What makes a birth story a "story"? Drama and surprise? Swift, unexpected developments? Long, laborious battles? Shrieking and wailing, like those actresses on the screen with the impossibly skinny hips? What if there was absolutely nothing remarkable at all about the birth other than a beautiful, healthy, sweet baby boy slipping into the world?
This time around, our baby boy arrived exactly when he was ready, which turned out to be seven days after the official due date. Labor started around four o'clock in the morning. I expected the contractions to start off mild and far apart, allowing me to rest some more and perhaps putter around at home. However, these early contractions were quite intense and about four to five minutes apart. Since this was my second pregnancy, the doctor advised us to slowly make our way to the hospital. We bundled Juniper into the car and drove her to my parents' house. At this point, the contractions were three minutes apart, so we went straight to the hospital and settled down to wait out the labor. It was about two hours before the doctor arrived and determined that I was 4 cm dilated. He expected at least six more hours of labor; I knew it would be much less than that.
Another hour passed by. After only three hours of sleep that night, I was exhausted. I was actually dozing off in the few minutes between each contraction, only to be jerked awake by the pain. I was still only 6 cm dilated, so the doctor gave me a low dose, short-acting pain killer. He warned me that it wouldn't do much, though I was hoping it would take the edge off enough to let me nap a bit. Sure enough, the shot did nothing for the pain, though it did make me even more sleepy. I was so tired that I drifted off for a little while. I was still aware of the contractions, but in a more distant, dozy kind of way. When the medication wore off after about forty-five minutes, I actually felt refreshed and ready for what was ahead.
Shortly after 11am, the nurse announced that I was 9.5 cm dilated. She suggested that I try a little test push to see if I could push through to the full 10 cm. I tried a little push. She yelled, "Stop! Stop pushing! Your baby is ready! We have to get the doctor!" All of the sudden, the room was full of nurses setting up instruments and trays and sheets. Lights descended from the ceiling. The doctor hurried in, interrupting some discussion of whether or not there was enough time to procure his preferred gloves. There was not enough time. This baby was ready to meet the world. After what seemed like ages though was really only minutes, the doctor sat down, with his less-than-perfect gloves, and readied himself to catch our boy. The nurse told me I could push whenever I was ready. I pushed a little, getting myself used to this new kind of pain, expecting many, many more pushes, steeling myself for a marathon of pushing. On the next contraction, I pushed as hard as I could. And that was it. Another push for the shoulders, and our baby, our boy, rushed into the world all breathy and screaming and pink with health.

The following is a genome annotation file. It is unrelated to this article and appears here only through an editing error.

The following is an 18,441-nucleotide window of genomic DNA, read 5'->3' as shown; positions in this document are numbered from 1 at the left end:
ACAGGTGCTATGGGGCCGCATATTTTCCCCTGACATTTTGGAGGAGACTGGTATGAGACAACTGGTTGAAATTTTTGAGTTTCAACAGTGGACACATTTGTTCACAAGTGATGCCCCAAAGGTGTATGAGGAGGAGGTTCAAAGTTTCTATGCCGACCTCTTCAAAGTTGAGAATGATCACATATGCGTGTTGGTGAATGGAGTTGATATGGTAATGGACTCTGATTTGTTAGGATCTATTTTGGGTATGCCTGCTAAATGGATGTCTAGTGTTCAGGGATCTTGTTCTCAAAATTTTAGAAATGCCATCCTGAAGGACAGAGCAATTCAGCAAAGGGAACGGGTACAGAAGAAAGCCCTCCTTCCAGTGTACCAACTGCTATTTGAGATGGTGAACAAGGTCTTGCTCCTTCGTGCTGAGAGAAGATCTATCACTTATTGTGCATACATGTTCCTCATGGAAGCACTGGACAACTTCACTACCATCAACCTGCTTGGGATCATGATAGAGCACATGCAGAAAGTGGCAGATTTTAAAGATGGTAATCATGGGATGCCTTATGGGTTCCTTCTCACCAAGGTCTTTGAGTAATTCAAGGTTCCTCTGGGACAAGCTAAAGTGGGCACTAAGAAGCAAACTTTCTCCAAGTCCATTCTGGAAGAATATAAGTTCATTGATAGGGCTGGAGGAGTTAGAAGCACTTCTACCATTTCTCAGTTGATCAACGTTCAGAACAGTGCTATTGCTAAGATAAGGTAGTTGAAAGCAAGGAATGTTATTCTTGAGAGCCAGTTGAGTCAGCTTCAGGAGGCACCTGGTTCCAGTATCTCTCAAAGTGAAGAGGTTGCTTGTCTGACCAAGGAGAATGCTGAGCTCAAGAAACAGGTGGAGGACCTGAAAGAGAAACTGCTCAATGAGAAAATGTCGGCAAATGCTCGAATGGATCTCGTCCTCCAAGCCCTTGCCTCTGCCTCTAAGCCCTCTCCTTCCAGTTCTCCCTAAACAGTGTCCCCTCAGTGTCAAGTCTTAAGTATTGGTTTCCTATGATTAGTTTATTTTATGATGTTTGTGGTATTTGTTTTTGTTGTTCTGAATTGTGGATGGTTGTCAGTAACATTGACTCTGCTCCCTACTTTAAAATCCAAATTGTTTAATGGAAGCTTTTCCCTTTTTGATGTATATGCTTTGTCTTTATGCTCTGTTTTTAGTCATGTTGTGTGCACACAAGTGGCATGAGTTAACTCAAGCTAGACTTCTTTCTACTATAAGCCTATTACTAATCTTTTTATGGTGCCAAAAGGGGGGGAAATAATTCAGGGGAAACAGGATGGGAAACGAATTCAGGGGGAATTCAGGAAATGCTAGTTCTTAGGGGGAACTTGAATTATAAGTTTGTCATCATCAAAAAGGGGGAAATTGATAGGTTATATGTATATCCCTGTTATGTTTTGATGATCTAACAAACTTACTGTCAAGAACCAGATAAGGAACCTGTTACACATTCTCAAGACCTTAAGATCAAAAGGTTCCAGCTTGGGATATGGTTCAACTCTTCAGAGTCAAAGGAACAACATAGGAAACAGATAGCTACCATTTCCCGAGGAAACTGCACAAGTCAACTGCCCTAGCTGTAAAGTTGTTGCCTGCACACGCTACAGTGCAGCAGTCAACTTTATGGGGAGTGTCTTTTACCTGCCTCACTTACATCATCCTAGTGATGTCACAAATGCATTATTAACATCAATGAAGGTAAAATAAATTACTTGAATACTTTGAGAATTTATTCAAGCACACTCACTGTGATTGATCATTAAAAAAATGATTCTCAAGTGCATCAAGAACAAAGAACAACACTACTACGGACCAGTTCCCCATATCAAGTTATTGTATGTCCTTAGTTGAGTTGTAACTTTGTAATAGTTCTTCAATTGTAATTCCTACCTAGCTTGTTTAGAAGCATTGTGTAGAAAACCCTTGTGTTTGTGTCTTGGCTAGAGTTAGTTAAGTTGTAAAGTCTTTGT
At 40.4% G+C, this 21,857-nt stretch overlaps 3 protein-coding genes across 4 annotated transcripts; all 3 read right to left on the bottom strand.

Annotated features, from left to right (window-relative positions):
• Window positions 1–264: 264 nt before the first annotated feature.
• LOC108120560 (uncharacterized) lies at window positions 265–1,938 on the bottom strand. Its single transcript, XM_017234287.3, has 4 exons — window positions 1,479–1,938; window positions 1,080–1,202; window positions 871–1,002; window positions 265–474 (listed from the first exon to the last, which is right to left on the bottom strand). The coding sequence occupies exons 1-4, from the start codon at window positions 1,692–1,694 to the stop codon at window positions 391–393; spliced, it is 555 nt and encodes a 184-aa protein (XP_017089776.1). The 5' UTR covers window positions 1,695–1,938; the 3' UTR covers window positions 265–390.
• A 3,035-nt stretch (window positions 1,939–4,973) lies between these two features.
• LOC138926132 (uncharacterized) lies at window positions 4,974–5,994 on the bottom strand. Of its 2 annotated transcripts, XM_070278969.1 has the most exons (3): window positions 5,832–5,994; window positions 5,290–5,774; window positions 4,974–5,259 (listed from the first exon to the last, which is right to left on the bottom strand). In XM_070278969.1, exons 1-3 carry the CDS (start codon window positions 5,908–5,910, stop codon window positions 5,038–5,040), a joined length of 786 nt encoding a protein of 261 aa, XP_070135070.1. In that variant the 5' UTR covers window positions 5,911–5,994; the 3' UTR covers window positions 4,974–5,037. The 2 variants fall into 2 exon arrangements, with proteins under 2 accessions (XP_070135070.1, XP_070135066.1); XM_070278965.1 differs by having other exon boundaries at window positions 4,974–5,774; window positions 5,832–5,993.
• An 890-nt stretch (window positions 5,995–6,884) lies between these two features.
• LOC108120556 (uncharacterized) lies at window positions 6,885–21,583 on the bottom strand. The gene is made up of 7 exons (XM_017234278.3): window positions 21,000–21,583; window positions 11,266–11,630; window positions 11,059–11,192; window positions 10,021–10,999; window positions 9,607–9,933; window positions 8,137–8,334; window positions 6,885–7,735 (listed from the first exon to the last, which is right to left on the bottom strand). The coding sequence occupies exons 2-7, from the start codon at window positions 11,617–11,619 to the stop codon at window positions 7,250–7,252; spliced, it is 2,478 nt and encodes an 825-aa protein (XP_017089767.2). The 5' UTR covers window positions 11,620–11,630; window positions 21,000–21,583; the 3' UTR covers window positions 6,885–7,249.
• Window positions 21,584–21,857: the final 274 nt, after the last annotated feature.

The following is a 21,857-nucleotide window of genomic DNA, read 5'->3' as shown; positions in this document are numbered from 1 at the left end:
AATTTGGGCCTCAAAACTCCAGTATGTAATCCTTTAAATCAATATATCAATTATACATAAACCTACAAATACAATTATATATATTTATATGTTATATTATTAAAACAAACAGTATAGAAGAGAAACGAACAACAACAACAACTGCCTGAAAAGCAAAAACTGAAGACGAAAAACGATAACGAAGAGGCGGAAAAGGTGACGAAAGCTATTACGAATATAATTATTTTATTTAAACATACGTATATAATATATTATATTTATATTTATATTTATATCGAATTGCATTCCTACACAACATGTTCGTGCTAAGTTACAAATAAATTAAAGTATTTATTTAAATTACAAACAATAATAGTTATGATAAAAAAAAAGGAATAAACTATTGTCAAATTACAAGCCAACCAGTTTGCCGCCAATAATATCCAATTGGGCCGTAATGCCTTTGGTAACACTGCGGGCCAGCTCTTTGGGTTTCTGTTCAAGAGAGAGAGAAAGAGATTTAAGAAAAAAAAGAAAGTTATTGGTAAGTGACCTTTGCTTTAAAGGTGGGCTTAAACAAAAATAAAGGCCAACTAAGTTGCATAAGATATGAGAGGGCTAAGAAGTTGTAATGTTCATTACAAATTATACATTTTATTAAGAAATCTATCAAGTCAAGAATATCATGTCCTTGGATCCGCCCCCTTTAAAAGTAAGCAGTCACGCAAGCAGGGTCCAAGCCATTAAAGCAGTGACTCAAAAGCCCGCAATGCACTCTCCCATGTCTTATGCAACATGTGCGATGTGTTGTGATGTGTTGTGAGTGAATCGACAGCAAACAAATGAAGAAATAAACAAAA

On October 27, 2010, at 11:40 am, Owen Heath was born without fuss, without complication, and with as much peace and calm as possible. He was 9 lb, 4 oz and 21 inches long, healthy, alert, hungry, and entirely perfect. Twenty-four hours later, we were home. Thank you, little boy, for this story.
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